Sonoma County voters approved the creation of the Sonoma County Agricultural Preservation and Open Space District, and its funding through a quarter-cent sales tax, in 1990. Since then, the agency has opened nearly 12,000 acres of protected land for public recreation, helping to create 32 new parks, preserves, and public spaces, including Sonoma’s Montini Open Space Preserve.
So, what’s next?
Dedicated to protecting working and natural lands forever, the agency began work last year on the Vital Lands Initiative – a long-term strategic plan that will its work for the next 15 years.
The plan began to take shape a year ago and is now in draft form. Before taking a final version to the Board of Supervisors, the agency will host a series of nine county-wide meetings to gather public input, including March 19 at the Sonoma Veterans Building, from 6 to 8 p.m.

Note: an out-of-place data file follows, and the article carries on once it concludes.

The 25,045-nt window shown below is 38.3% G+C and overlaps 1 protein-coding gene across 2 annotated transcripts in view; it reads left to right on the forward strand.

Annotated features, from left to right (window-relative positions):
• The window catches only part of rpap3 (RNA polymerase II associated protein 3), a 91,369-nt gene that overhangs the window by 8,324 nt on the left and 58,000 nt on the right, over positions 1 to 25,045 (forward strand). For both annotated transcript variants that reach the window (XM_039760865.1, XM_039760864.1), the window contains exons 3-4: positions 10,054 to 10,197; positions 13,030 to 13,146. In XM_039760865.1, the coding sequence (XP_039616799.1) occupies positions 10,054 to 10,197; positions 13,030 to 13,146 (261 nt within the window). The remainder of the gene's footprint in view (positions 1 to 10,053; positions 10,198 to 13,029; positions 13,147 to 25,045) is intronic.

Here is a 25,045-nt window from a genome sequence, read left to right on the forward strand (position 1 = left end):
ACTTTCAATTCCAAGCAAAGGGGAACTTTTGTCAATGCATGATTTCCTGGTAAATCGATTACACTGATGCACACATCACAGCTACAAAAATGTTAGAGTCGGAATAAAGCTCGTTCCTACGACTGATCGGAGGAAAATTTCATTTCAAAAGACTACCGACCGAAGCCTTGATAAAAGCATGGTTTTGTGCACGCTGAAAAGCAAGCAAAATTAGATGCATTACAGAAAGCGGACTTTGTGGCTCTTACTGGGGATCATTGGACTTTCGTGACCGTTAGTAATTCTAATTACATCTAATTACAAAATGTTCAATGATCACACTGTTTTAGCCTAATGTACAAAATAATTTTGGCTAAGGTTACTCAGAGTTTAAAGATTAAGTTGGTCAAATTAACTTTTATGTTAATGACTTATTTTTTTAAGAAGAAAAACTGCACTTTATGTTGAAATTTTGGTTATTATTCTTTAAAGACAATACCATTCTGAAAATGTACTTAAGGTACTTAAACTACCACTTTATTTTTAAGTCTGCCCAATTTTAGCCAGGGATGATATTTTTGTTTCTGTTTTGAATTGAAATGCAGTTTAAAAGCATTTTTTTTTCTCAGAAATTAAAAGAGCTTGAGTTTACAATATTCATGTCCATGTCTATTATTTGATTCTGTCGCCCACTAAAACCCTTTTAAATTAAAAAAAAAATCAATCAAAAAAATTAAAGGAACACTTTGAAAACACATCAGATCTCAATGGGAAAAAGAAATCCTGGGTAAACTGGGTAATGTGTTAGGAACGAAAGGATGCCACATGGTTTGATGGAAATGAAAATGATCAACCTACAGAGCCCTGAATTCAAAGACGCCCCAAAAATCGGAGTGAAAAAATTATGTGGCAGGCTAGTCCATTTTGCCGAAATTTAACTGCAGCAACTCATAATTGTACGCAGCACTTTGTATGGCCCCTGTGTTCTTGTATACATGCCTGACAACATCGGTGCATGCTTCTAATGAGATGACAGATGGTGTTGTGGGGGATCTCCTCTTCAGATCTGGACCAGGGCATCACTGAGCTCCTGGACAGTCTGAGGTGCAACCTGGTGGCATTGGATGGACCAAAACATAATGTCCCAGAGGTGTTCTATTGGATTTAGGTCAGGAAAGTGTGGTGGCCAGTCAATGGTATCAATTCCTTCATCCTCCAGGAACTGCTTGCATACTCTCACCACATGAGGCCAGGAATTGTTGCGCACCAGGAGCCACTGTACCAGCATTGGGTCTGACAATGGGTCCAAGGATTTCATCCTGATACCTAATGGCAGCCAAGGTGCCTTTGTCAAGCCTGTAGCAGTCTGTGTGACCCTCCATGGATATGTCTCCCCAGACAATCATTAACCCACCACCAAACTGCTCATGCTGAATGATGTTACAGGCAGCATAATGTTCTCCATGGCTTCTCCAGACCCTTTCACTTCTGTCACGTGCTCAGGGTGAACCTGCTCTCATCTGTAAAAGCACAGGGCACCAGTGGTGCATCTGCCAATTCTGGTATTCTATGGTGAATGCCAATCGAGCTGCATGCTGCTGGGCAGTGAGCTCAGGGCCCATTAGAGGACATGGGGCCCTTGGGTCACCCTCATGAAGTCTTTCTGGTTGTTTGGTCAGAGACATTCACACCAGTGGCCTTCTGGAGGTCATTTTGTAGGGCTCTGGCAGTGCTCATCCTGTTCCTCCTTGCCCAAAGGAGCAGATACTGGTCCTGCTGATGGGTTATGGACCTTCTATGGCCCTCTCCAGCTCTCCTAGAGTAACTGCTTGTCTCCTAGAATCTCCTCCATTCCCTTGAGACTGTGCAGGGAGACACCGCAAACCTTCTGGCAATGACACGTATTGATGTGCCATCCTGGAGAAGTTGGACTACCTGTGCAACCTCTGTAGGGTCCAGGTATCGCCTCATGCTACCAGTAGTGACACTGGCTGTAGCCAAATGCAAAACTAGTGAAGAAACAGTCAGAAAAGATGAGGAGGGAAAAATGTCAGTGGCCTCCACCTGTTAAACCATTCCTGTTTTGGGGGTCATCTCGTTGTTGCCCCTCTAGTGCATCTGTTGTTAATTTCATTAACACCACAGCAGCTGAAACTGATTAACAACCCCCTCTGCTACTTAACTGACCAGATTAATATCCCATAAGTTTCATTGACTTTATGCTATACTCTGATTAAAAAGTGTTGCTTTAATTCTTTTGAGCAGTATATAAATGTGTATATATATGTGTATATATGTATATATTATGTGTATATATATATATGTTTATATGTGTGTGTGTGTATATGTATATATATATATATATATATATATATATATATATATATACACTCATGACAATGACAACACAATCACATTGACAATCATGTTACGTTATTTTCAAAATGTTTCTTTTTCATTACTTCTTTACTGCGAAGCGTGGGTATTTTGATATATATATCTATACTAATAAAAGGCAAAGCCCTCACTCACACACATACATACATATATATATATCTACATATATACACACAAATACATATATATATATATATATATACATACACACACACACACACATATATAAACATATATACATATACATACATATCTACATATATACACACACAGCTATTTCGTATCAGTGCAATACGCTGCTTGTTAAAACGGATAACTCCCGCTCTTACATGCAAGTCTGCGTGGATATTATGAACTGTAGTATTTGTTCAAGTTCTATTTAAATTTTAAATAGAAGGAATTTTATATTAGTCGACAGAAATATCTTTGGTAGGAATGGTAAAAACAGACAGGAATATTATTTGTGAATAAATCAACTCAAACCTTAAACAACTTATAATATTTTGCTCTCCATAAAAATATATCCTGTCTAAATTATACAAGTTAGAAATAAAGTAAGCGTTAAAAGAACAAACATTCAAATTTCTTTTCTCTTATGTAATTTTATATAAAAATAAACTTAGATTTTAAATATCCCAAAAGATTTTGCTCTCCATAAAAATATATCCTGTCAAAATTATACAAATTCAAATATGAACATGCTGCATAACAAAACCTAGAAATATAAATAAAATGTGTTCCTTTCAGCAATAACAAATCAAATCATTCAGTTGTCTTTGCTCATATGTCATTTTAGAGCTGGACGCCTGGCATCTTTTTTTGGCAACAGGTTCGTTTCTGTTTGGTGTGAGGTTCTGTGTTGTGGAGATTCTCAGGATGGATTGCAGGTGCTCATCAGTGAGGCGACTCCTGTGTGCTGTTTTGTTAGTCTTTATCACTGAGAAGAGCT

“We face exceptional challenges – population growth; escalating land values; drought; increased pressure on farmland, open space, and wildlife habitat; and the growing impacts of climate change,” said Bill Keene, Ag + Open Space general manager. “The Vital Lands Initiative will provide the roadmap necessary to preserve a healthy, beautiful, and resilient Sonoma County now and for generations to come.”
The Initiative utilized the best available science, data and technical information to identify strategies for prioritizing conservation of our agricultural and natural lands, Keene said. The draft document reflects the input of hundreds of community members and groups through public meetings, workshops, and discussions with local leaders, partners, and technical experts.
“Now we’re ready to share what we heard,” Keen said. “We look forward to hearing from the community about whether the Vital Lands Initiative reflects their vision for land conservation in Sonoma County.”
“While we are proud of our accomplishments to date, our most important successes are yet to come,” added Keene. “The Vital Lands Initiative will provide the roadmap necessary to preserve a healthy, beautiful, and resilient Sonoma County now and for generations to come.”